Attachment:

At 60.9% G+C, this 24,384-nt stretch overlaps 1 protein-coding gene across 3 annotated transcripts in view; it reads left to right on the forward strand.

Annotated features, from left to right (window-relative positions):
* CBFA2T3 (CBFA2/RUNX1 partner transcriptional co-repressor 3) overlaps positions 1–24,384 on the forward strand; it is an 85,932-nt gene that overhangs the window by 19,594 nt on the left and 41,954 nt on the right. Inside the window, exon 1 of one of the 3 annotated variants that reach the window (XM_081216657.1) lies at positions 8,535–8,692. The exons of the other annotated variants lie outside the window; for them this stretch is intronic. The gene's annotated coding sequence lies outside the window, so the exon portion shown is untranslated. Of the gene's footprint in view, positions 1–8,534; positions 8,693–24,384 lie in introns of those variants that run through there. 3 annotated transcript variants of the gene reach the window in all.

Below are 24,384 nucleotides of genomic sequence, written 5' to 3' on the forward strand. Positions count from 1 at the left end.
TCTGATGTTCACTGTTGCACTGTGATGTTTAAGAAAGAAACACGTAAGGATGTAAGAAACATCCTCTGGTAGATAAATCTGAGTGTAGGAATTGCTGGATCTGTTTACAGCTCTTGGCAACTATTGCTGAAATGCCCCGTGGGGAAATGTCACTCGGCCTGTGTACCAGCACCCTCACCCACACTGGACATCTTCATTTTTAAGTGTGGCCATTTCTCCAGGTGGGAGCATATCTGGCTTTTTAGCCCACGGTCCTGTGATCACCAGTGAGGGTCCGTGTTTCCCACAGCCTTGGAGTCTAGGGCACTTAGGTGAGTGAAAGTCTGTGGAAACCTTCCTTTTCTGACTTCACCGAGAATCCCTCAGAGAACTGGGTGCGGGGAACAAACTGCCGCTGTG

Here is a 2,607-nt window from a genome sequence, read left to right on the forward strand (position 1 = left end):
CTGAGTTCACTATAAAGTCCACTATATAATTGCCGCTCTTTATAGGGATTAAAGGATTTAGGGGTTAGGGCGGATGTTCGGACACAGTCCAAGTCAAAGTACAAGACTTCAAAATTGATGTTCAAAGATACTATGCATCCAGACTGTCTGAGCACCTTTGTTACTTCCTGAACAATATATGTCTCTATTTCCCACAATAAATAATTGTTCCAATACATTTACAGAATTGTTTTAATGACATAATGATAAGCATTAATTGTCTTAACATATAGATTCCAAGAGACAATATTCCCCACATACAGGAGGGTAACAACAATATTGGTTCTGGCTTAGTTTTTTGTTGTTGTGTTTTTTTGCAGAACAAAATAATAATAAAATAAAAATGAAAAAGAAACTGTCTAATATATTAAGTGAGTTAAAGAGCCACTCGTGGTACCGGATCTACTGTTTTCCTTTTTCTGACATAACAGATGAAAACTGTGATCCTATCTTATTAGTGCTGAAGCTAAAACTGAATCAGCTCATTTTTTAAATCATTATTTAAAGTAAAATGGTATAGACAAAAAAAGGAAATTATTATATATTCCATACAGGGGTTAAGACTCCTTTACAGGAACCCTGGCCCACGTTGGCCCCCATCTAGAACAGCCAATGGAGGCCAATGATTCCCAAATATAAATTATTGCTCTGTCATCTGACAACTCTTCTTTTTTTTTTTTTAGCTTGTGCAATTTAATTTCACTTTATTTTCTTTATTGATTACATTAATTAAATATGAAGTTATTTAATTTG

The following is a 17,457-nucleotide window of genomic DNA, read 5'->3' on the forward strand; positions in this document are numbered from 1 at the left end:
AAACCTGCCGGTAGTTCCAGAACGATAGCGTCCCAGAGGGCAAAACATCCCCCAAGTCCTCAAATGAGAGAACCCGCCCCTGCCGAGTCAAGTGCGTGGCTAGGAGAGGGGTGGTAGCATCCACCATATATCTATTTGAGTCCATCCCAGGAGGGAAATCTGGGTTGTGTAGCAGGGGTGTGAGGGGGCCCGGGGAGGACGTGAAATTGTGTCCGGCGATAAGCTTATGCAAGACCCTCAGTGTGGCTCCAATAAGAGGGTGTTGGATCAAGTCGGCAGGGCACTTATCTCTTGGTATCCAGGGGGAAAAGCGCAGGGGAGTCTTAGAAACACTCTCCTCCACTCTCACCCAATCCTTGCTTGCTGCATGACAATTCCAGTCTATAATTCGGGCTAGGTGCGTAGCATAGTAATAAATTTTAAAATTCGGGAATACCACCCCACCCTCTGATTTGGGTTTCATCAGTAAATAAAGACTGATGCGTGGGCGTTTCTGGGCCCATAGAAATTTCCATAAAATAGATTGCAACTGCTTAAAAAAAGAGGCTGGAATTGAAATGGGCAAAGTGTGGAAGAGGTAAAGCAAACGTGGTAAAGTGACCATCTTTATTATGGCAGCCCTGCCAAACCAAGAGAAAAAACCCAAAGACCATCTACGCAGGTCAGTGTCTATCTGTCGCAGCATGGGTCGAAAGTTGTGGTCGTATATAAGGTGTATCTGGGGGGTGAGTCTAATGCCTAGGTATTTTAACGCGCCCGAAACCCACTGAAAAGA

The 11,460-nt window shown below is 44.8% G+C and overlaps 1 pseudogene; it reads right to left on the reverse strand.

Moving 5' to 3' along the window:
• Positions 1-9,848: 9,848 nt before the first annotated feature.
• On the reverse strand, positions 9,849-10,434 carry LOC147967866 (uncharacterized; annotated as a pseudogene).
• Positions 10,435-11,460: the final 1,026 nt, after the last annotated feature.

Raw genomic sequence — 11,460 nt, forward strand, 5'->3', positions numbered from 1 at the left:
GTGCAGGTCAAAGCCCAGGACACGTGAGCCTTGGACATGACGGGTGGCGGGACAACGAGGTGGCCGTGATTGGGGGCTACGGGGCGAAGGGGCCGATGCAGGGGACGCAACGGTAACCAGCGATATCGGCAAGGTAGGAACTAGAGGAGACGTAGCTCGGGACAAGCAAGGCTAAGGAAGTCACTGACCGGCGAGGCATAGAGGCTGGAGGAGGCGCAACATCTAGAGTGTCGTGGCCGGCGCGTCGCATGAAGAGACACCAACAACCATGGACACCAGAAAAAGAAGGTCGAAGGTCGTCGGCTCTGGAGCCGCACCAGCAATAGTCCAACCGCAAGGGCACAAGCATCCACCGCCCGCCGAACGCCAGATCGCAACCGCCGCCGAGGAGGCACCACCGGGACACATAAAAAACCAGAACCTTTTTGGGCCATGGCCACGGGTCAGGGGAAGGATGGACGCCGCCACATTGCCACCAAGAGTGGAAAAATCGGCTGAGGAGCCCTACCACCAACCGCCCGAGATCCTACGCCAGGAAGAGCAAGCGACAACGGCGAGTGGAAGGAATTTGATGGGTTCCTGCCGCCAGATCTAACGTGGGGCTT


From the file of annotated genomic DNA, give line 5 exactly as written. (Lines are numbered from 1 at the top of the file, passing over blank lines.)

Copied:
TCTGATGTTCACTGTTGCACTGTGATGTTTAAGAAAGAAACACGTAAGGATGTAAGAAACATCCTCTGGTAGATAAATCTGAGTGTAGGAATTGCTGGATCTGTTTACAGCTCTTGGCAACTATTGCTGAAATGCCCCGTGGGGAAATGTCACTCGGCCTGTGTACCAGCACCCTCACCCACACTGGACATCTTCATTTTTAAGTGTGGCCATTTCTCCAGGTGGGAGCATATCTGGCTTTTTAGCCCACGGTCCTGTGATCACCAGTGAGGGTCCGTGTTTCCCACAGCCTTGGAGTCTAGGGCACTTAGGTGAGTGAAAGTCTGTGGAAACCTTCCTTTTCTGACTTCACCGAGAATCCCTCAGAGAACTGGGTGCGGGGAACAAACTGCCGCTGTG